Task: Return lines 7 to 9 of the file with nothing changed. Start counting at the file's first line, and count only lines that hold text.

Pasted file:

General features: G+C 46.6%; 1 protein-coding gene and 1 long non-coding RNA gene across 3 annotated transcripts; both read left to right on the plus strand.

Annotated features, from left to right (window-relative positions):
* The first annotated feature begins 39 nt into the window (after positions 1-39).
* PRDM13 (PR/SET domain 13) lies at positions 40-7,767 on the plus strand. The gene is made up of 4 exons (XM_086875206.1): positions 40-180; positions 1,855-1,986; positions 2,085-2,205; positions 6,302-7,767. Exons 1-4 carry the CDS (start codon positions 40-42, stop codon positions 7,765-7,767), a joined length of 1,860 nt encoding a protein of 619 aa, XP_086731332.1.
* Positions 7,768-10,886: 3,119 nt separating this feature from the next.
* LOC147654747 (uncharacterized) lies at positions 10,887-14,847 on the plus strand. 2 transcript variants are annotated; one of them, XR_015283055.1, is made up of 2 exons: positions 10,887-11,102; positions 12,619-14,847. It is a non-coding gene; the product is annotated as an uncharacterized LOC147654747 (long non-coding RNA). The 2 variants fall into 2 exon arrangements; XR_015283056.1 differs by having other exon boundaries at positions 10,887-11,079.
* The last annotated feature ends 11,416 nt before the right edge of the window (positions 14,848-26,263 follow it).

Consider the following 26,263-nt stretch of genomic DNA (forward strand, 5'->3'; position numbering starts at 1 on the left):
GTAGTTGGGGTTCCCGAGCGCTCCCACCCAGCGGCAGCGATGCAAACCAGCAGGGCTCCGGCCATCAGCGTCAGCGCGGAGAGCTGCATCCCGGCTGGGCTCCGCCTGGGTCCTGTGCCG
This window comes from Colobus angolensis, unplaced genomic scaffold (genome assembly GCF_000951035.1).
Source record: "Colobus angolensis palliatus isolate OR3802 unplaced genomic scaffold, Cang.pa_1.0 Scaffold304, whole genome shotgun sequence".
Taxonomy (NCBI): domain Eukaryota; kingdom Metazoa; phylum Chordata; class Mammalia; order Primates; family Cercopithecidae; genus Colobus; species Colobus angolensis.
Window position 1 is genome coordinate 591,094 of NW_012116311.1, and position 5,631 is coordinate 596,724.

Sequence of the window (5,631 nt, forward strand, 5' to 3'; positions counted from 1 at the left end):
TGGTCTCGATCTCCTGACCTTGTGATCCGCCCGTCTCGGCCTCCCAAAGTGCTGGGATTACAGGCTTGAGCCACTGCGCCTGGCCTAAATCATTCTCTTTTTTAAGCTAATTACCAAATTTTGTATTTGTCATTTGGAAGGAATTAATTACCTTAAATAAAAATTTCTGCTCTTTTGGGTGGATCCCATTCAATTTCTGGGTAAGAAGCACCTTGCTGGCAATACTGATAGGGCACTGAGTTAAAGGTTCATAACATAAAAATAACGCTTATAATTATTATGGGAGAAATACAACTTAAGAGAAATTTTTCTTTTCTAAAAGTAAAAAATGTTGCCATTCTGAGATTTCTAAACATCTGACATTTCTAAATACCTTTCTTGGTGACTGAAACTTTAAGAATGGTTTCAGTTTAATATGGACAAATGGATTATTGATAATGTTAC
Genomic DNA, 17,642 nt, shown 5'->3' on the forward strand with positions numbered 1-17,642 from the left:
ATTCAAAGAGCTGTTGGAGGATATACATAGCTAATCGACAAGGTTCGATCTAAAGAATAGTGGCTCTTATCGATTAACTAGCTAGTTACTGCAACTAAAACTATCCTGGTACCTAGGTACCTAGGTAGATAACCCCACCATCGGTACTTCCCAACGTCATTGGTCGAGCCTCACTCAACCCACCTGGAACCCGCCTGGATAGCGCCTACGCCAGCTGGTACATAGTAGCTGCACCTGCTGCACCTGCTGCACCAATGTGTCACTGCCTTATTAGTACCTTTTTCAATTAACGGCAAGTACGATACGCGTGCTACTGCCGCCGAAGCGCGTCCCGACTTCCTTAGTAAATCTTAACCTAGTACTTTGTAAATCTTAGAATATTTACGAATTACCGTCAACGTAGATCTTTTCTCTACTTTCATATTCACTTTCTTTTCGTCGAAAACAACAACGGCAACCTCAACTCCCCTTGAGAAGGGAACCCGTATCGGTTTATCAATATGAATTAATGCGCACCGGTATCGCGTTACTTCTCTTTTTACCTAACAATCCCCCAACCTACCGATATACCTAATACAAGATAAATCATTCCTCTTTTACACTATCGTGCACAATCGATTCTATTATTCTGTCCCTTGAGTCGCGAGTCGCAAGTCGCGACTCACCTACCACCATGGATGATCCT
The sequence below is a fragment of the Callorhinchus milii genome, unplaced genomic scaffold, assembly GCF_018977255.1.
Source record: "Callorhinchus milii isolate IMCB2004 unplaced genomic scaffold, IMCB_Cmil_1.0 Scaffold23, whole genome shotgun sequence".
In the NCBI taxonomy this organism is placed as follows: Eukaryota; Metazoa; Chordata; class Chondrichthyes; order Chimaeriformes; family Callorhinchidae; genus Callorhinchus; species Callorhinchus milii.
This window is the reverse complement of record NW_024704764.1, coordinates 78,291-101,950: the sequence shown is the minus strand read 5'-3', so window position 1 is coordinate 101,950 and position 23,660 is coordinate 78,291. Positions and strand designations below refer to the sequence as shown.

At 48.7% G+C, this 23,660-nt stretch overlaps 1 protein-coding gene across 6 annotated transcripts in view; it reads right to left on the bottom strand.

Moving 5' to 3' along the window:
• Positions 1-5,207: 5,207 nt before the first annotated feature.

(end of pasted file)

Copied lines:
* The last annotated feature ends 11,416 nt before the right edge of the window (positions 14,848-26,263 follow it).

Consider the following 26,263-nt stretch of genomic DNA (forward strand, 5'->3'; position numbering starts at 1 on the left):
GTAGTTGGGGTTCCCGAGCGCTCCCACCCAGCGGCAGCGATGCAAACCAGCAGGGCTCCGGCCATCAGCGTCAGCGCGGAGAGCTGCATCCCGGCTGGGCTCCGCCTGGGTCCTGTGCCG